At the risk of being misunderstood, I’m pretty close to being done. Not with Jesus, or even with His church, mind you. And please don’t think that I’m either deeply depressed or unduly discouraged about the prospects of God’s Kingdom in this world, for in the words of Handel’s Messiah, I’m more than certain that “He shall reign forever and ever.” What’s more, He will have His people, and I hope to be one of them still.
But after more than forty years of fussing and fuming about it—all of my time in ordained ministry— I do think that the possibilities for mending the United Methodist Church are growing somewhat dim at this point. For not only do many on both sides of our current sexuality impasse desperately want to “capture the flag,” a large number of folks have bought into the “win at all costs” mentality, too. So rather than model for others a better way of resolving disputes, we’ve instead simply mirrored back the chaos chasm that deeply divides not just our body politic but much of our culture as well.
To be sure, there’s a chance we’ll figure it all out at the special called General Conference in St. Louis in February, and I’ll be pulling and working for that as hard as I can. Candidly, however, I have little reason to believe that the disingenuously named “One Church Plan” can pass at all, nor am I inclined to think that it should. For doing theology by geography, the local option, seems to be a bad idea on the face of it. What’s more, I have a feeling that it may even be unconstitutional by our polity for an annual conference to decide minimum requirements for ordination, rather than follow those prescribed by the whole church instead.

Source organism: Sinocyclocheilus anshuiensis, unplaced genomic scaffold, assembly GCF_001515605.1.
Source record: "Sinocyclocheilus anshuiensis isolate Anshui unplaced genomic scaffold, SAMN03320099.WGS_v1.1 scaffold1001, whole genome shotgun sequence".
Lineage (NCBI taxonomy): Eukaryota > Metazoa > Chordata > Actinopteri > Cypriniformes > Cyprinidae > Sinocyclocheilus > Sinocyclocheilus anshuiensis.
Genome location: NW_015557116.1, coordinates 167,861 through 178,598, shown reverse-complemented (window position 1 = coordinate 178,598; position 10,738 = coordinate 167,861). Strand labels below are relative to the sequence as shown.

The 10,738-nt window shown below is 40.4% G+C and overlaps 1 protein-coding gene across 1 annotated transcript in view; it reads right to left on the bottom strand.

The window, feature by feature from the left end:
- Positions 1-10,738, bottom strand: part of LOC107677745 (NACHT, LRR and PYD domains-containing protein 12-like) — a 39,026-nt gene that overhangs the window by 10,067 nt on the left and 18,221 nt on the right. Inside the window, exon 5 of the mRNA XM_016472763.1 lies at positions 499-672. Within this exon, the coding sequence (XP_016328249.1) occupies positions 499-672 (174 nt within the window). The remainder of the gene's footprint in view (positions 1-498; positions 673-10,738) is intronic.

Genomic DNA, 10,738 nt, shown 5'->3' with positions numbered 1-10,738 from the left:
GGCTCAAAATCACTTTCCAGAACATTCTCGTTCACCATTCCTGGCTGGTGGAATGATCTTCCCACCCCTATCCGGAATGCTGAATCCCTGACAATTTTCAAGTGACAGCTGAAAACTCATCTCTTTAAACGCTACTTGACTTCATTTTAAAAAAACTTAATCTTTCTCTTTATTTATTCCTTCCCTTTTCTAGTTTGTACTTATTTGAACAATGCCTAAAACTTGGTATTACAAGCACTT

Similarly, although the connectional conferences plan does have possibilities, in the end, it probably can’t pass either and even if it did, it still might not be enough for many folks anyway. In contrast, however, the traditionalist plan may indeed have enough support to be adopted. But I’m not convinced that it will actually resolve the problem either. For there are unfortunately many who are more than willing to ignore and defy whatever the prayerful discernment and collective wisdom of the global church may be.
The better solution may therefore be simply a Methodist mitosis or division, as Bob Phillips has helpfully suggested, in which two expressions of Methodism go forth to flourish, each blessing the other, even while disagreeing on the key issues before us. For as the great theologian Yogi Berra once suggested, “when you come to a fork in the road, you should take it.” Only unlike other denominations that have been down this road before us, we need to find a way to divide without lawsuits, legal loopholes, property disputes, and endless acrimony. Our guiding principle, in fact, should be simply John Wesley’s admonition that we “watch over each other in love.”
In short, to flip the motto found on American coins around, it may be time for us to adopt an “e unam pluribus” understanding, that is, “out of the one to many.” To be sure, I’m trying to stay open to a Spirit-inspired solution that may yet be proposed. But at this point, allowing all Methodists to follow their consciences to faithfully serve God is not simply common sense, but it’s a positive way forward that might actually present a whole new model to the world around us.
Assuming, of course, that what we really all want is not simply to win a culture war, or preserve an institution at all costs, but to see God’s Kingdom actually grow.